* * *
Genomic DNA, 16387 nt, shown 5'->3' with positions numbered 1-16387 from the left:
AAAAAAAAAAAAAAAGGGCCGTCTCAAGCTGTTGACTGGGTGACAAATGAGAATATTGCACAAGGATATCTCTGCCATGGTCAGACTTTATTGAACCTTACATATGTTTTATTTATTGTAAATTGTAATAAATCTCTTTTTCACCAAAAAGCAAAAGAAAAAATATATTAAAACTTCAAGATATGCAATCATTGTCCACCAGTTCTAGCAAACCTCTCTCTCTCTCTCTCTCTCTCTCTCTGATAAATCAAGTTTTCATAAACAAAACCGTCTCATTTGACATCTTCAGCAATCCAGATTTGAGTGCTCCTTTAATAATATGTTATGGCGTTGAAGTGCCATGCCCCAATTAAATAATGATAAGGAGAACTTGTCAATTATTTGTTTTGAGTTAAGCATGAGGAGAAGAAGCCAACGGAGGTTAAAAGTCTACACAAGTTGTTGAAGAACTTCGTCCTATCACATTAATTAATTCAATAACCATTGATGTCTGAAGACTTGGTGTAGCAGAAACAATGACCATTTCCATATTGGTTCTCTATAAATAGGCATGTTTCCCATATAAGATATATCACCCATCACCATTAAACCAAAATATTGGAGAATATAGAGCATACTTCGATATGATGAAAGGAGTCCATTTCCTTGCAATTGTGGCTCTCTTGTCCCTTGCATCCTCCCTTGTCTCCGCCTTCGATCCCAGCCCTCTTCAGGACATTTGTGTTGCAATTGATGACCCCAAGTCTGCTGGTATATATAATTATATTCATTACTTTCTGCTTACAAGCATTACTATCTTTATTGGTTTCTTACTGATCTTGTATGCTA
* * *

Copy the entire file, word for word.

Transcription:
Genomic DNA, 16387 nt, shown 5'->3' with positions numbered 1-16387 from the left:
AAAAAAAAAAAAAAAGGGCCGTCTCAAGCTGTTGACTGGGTGACAAATGAGAATATTGCACAAGGATATCTCTGCCATGGTCAGACTTTATTGAACCTTACATATGTTTTATTTATTGTAAATTGTAATAAATCTCTTTTTCACCAAAAAGCAAAAGAAAAAATATATTAAAACTTCAAGATATGCAATCATTGTCCACCAGTTCTAGCAAACCTCTCTCTCTCTCTCTCTCTCTCTCTCTGATAAATCAAGTTTTCATAAACAAAACCGTCTCATTTGACATCTTCAGCAATCCAGATTTGAGTGCTCCTTTAATAATATGTTATGGCGTTGAAGTGCCATGCCCCAATTAAATAATGATAAGGAGAACTTGTCAATTATTTGTTTTGAGTTAAGCATGAGGAGAAGAAGCCAACGGAGGTTAAAAGTCTACACAAGTTGTTGAAGAACTTCGTCCTATCACATTAATTAATTCAATAACCATTGATGTCTGAAGACTTGGTGTAGCAGAAACAATGACCATTTCCATATTGGTTCTCTATAAATAGGCATGTTTCCCATATAAGATATATCACCCATCACCATTAAACCAAAATATTGGAGAATATAGAGCATACTTCGATATGATGAAAGGAGTCCATTTCCTTGCAATTGTGGCTCTCTTGTCCCTTGCATCCTCCCTTGTCTCCGCCTTCGATCCCAGCCCTCTTCAGGACATTTGTGTTGCAATTGATGACCCCAAGTCTGCTGGTATATATAATTATATTCATTACTTTCTGCTTACAAGCATTACTATCTTTATTGGTTTCTTACTGATCTTGTATGCTA